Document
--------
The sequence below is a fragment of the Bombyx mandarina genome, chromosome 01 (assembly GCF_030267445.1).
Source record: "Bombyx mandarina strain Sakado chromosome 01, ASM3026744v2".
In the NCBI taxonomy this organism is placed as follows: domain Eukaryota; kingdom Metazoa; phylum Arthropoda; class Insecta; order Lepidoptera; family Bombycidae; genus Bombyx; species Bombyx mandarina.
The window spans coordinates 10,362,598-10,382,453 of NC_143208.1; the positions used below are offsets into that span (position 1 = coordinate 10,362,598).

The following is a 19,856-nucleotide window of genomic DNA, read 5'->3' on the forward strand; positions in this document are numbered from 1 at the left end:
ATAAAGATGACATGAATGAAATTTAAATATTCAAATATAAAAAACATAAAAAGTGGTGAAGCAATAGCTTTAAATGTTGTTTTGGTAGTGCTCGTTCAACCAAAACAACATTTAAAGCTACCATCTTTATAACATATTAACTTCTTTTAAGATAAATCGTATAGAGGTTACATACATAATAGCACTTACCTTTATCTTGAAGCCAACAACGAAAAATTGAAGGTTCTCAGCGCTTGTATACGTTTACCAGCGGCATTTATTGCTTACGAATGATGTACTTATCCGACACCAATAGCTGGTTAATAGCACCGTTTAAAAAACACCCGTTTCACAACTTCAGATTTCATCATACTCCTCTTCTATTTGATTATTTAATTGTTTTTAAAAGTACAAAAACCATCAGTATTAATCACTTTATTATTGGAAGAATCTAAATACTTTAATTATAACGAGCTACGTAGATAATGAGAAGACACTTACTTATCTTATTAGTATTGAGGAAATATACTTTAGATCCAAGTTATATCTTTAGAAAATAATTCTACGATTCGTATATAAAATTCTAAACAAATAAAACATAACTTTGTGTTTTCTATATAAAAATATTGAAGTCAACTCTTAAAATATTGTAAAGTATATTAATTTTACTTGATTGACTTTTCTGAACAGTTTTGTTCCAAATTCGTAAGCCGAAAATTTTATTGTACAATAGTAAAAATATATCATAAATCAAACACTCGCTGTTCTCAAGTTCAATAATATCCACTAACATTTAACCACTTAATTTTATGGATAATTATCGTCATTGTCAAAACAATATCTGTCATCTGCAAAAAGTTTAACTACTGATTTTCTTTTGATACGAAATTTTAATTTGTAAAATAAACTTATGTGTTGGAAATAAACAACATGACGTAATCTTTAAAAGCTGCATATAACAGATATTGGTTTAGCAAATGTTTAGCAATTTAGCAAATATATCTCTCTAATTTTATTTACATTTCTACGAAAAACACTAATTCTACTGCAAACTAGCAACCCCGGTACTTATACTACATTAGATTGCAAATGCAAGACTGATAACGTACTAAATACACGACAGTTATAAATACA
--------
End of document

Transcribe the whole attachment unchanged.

The sequence below is a fragment of the Bombyx mandarina genome, chromosome 01 (assembly GCF_030267445.1).
Source record: "Bombyx mandarina strain Sakado chromosome 01, ASM3026744v2".
In the NCBI taxonomy this organism is placed as follows: domain Eukaryota; kingdom Metazoa; phylum Arthropoda; class Insecta; order Lepidoptera; family Bombycidae; genus Bombyx; species Bombyx mandarina.
The window spans coordinates 10,362,598-10,382,453 of NC_143208.1; the positions used below are offsets into that span (position 1 = coordinate 10,362,598).

The following is a 19,856-nucleotide window of genomic DNA, read 5'->3' on the forward strand; positions in this document are numbered from 1 at the left end:
ATAAAGATGACATGAATGAAATTTAAATATTCAAATATAAAAAACATAAAAAGTGGTGAAGCAATAGCTTTAAATGTTGTTTTGGTAGTGCTCGTTCAACCAAAACAACATTTAAAGCTACCATCTTTATAACATATTAACTTCTTTTAAGATAAATCGTATAGAGGTTACATACATAATAGCACTTACCTTTATCTTGAAGCCAACAACGAAAAATTGAAGGTTCTCAGCGCTTGTATACGTTTACCAGCGGCATTTATTGCTTACGAATGATGTACTTATCCGACACCAATAGCTGGTTAATAGCACCGTTTAAAAAACACCCGTTTCACAACTTCAGATTTCATCATACTCCTCTTCTATTTGATTATTTAATTGTTTTTAAAAGTACAAAAACCATCAGTATTAATCACTTTATTATTGGAAGAATCTAAATACTTTAATTATAACGAGCTACGTAGATAATGAGAAGACACTTACTTATCTTATTAGTATTGAGGAAATATACTTTAGATCCAAGTTATATCTTTAGAAAATAATTCTACGATTCGTATATAAAATTCTAAACAAATAAAACATAACTTTGTGTTTTCTATATAAAAATATTGAAGTCAACTCTTAAAATATTGTAAAGTATATTAATTTTACTTGATTGACTTTTCTGAACAGTTTTGTTCCAAATTCGTAAGCCGAAAATTTTATTGTACAATAGTAAAAATATATCATAAATCAAACACTCGCTGTTCTCAAGTTCAATAATATCCACTAACATTTAACCACTTAATTTTATGGATAATTATCGTCATTGTCAAAACAATATCTGTCATCTGCAAAAAGTTTAACTACTGATTTTCTTTTGATACGAAATTTTAATTTGTAAAATAAACTTATGTGTTGGAAATAAACAACATGACGTAATCTTTAAAAGCTGCATATAACAGATATTGGTTTAGCAAATGTTTAGCAATTTAGCAAATATATCTCTCTAATTTTATTTACATTTCTACGAAAAACACTAATTCTACTGCAAACTAGCAACCCCGGTACTTATACTACATTAGATTGCAAATGCAAGACTGATAACGTACTAAATACACGACAGTTATAAATACA